• #7
Yeah the transplanting part was the big problem i saw. I was really wondering if nerve regrowth or nerve to wire technology had advanced much. Growing a clone or even useing sexual recombination (to eliminate an untreatable genitic disease) of cloned gametes seems like a slam dunk if research was applied directly to it. Of course brain transplants would come first as so many people want to help those with spinal wounds. And part of my idea was anti ageing. I don't think we can fix our bodys, if you want to make it to 120 or what ever the maximum life span should be i really think tradeing in the old junker around 50 or 60 years would be ideal.
 
  • #8
gerben said:
Then after it has grown enough its organs might be used as replacement parts for you.

madcat8000 said:
Growing a clone or even useing sexual recombination (to eliminate an untreatable genitic disease) of cloned gametes seems like a slam dunk if research was applied directly to it.


I'm not at all sure that you have payed any attention at all to Evo's post. The insurmountables here are not practical. They are ethical.
 
  • #9
Yes but i was only interested in the practical. However in my opinion life is for the living. The body that never wakes up dosent count as a life to me. I suppose the practical thing to do would be to prevent all but the brain stem from developing then replace the brain with a space filler to ensure proper head development. I am sure everyone will hate that opinion but its my deduction after a decade of soul searching. If uve done as much as drooled on another person u count as a life. To me its about the community of man not the fact of being human flesh.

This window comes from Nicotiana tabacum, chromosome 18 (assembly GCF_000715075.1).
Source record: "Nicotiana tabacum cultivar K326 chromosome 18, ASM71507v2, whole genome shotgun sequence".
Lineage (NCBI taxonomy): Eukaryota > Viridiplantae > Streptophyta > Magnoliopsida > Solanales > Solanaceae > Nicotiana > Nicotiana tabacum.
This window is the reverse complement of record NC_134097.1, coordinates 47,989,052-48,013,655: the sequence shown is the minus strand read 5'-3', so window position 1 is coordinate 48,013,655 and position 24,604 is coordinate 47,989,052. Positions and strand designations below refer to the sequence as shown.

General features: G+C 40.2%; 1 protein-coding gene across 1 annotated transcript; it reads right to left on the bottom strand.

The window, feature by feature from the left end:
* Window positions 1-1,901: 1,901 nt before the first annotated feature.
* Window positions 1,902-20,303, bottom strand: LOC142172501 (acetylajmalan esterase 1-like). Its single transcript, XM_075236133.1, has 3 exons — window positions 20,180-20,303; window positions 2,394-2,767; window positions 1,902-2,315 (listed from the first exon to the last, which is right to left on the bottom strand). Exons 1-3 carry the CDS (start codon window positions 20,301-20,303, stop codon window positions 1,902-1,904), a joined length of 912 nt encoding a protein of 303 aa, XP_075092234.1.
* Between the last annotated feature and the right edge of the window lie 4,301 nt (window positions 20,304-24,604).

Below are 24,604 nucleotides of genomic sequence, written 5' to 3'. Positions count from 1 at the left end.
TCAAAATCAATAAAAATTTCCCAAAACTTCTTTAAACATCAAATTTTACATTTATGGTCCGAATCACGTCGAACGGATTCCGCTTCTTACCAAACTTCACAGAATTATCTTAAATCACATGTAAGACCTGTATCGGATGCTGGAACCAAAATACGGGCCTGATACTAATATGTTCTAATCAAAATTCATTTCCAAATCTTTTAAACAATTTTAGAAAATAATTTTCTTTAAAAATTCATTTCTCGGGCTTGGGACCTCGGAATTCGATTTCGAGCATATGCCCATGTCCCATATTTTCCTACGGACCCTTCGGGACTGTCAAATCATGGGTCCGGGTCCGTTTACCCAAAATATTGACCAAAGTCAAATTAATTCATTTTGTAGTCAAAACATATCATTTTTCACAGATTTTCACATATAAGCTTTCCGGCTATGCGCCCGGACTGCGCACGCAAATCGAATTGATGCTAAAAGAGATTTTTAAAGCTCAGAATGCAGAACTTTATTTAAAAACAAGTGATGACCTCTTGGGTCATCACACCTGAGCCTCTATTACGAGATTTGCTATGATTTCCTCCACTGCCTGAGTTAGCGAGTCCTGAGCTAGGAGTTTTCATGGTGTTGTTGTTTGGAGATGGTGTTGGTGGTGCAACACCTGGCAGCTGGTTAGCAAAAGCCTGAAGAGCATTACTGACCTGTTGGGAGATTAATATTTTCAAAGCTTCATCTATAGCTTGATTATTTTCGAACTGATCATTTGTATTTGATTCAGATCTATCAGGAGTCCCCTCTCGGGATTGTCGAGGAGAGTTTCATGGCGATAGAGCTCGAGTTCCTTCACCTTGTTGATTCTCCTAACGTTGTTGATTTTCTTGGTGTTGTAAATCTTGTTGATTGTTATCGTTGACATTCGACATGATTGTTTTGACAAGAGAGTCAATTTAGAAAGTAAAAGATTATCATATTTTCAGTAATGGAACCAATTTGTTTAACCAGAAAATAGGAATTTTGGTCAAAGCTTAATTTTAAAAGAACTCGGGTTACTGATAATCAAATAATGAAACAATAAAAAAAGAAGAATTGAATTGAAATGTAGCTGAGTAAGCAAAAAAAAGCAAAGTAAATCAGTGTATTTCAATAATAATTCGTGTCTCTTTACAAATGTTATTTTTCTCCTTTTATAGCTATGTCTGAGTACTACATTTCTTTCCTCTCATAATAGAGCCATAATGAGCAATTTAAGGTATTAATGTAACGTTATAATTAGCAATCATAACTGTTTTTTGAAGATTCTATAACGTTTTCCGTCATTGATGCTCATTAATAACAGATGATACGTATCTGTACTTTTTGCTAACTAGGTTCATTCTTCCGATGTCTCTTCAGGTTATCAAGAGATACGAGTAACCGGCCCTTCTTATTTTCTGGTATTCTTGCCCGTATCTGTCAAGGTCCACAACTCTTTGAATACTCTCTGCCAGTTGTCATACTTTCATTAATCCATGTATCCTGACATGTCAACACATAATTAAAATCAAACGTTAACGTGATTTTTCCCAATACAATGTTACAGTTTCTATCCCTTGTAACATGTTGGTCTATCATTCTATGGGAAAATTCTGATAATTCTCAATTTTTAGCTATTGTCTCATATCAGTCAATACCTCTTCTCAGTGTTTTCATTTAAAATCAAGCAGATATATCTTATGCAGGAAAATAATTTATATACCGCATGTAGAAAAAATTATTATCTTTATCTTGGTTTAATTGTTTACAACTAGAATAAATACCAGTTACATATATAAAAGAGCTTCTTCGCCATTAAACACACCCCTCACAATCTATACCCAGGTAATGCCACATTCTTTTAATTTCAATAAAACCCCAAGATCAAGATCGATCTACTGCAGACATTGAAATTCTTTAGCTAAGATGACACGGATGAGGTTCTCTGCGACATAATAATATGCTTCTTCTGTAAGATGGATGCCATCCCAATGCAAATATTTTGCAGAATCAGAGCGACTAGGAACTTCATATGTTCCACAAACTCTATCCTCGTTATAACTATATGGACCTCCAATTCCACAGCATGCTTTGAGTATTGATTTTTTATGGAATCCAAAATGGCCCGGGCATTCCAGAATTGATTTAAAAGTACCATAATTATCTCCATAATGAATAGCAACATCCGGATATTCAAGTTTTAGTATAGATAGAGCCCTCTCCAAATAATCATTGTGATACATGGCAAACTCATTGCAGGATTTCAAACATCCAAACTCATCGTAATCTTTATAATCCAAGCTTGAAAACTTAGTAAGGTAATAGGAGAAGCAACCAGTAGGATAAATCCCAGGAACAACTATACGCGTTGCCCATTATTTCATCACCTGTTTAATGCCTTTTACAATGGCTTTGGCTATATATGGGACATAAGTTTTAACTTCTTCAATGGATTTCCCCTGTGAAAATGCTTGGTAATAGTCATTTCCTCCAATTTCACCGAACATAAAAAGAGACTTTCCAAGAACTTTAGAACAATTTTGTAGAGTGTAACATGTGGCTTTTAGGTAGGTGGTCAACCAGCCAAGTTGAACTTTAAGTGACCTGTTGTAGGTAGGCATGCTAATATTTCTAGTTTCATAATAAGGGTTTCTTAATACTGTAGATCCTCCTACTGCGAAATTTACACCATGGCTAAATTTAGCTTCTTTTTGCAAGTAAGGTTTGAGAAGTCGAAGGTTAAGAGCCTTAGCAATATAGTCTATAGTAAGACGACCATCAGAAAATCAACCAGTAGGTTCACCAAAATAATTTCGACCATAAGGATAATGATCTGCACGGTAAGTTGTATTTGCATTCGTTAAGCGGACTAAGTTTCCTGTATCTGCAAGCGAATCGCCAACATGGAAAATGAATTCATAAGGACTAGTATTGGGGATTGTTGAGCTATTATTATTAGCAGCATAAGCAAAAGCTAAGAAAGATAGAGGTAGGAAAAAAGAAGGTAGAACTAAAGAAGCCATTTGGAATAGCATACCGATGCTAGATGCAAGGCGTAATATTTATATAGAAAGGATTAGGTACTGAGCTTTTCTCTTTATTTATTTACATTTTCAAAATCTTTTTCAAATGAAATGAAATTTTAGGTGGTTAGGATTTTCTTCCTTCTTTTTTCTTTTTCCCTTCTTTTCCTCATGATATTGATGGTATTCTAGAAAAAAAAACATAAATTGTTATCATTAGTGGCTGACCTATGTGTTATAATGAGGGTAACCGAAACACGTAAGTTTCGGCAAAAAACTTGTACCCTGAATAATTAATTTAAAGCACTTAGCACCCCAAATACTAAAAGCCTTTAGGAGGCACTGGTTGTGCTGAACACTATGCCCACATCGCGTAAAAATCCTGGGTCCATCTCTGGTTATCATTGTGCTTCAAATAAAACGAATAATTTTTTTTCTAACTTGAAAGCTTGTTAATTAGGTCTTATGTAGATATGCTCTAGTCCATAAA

• #10


Evo said:
Ok, so a human clone would be raised to the age of 20-30 years. You are the clone. How do you feel about being killed so that some other person's "brain" can replace yours?

How about incubating the clone without self-awareness? I don't think that's unreasonable. We of course would have to know more about how the brain functions to turn this and other things on and off.

In reply to the OP though, I believe we will ultimately solve the riddle of mind, memory, and consciousness and will one day create synthetic programmable brains.
 
  • #11
OOOOOOOOHHHHHHHHHHH I think i misunderstood Evo. Did you think I intended for the clone to be awake for those years? That would be unethical as hell! No I just ment a copy of the body in a vat for lack of a better term. I would imagine that with the progress of science the body could be matured to the level of a twenty something in a few months or years. I would never support a natural gestation or conscious awareness for what ammounts to a replacement somatic body. And the only reason I bring it up is that I do not believe that the human body can be fully repaired like a car can. I am not sure that even if the timeing mechanism of the body was turned back to an earlier date it would fix damage like the loss of collagen in the skin, weakness of the muscles, osteoporosis. The first generation that has a firm grip on why we age will have already taken most of that damage. I donno I just like to imagine how the future will work out. meh